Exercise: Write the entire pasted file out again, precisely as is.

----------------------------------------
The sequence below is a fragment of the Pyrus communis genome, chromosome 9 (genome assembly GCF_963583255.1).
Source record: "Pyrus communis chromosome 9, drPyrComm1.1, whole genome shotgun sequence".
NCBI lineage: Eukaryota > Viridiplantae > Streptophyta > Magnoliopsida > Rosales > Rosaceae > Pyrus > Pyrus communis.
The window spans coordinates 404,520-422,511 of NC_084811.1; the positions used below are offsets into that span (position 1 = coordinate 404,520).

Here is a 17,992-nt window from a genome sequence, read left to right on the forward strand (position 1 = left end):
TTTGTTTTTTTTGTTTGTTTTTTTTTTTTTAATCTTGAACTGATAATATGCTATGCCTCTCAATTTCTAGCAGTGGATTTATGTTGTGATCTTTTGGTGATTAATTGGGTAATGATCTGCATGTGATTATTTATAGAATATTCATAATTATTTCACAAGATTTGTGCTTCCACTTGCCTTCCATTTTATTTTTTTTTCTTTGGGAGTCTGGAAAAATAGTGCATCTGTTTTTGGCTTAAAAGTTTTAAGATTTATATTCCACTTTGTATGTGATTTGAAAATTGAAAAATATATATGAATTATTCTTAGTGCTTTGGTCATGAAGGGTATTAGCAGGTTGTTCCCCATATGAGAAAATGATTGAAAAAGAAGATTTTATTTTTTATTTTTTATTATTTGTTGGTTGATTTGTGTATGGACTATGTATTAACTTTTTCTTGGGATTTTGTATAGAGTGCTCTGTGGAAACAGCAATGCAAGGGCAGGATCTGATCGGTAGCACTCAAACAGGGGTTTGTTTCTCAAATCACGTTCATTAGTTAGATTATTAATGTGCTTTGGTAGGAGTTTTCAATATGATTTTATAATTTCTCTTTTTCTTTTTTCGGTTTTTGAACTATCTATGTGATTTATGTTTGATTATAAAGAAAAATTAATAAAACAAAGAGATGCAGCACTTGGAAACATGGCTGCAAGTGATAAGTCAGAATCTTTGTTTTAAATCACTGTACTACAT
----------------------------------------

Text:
The sequence below is a fragment of the Pyrus communis genome, chromosome 9 (genome assembly GCF_963583255.1).
Source record: "Pyrus communis chromosome 9, drPyrComm1.1, whole genome shotgun sequence".
NCBI lineage: Eukaryota > Viridiplantae > Streptophyta > Magnoliopsida > Rosales > Rosaceae > Pyrus > Pyrus communis.
The window spans coordinates 404,520-422,511 of NC_084811.1; the positions used below are offsets into that span (position 1 = coordinate 404,520).

Here is a 17,992-nt window from a genome sequence, read left to right on the forward strand (position 1 = left end):
TTTGTTTTTTTTGTTTGTTTTTTTTTTTTTAATCTTGAACTGATAATATGCTATGCCTCTCAATTTCTAGCAGTGGATTTATGTTGTGATCTTTTGGTGATTAATTGGGTAATGATCTGCATGTGATTATTTATAGAATATTCATAATTATTTCACAAGATTTGTGCTTCCACTTGCCTTCCATTTTATTTTTTTTTCTTTGGGAGTCTGGAAAAATAGTGCATCTGTTTTTGGCTTAAAAGTTTTAAGATTTATATTCCACTTTGTATGTGATTTGAAAATTGAAAAATATATATGAATTATTCTTAGTGCTTTGGTCATGAAGGGTATTAGCAGGTTGTTCCCCATATGAGAAAATGATTGAAAAAGAAGATTTTATTTTTTATTTTTTATTATTTGTTGGTTGATTTGTGTATGGACTATGTATTAACTTTTTCTTGGGATTTTGTATAGAGTGCTCTGTGGAAACAGCAATGCAAGGGCAGGATCTGATCGGTAGCACTCAAACAGGGGTTTGTTTCTCAAATCACGTTCATTAGTTAGATTATTAATGTGCTTTGGTAGGAGTTTTCAATATGATTTTATAATTTCTCTTTTTCTTTTTTCGGTTTTTGAACTATCTATGTGATTTATGTTTGATTATAAAGAAAAATTAATAAAACAAAGAGATGCAGCACTTGGAAACATGGCTGCAAGTGATAAGTCAGAATCTTTGTTTTAAATCACTGTACTACAT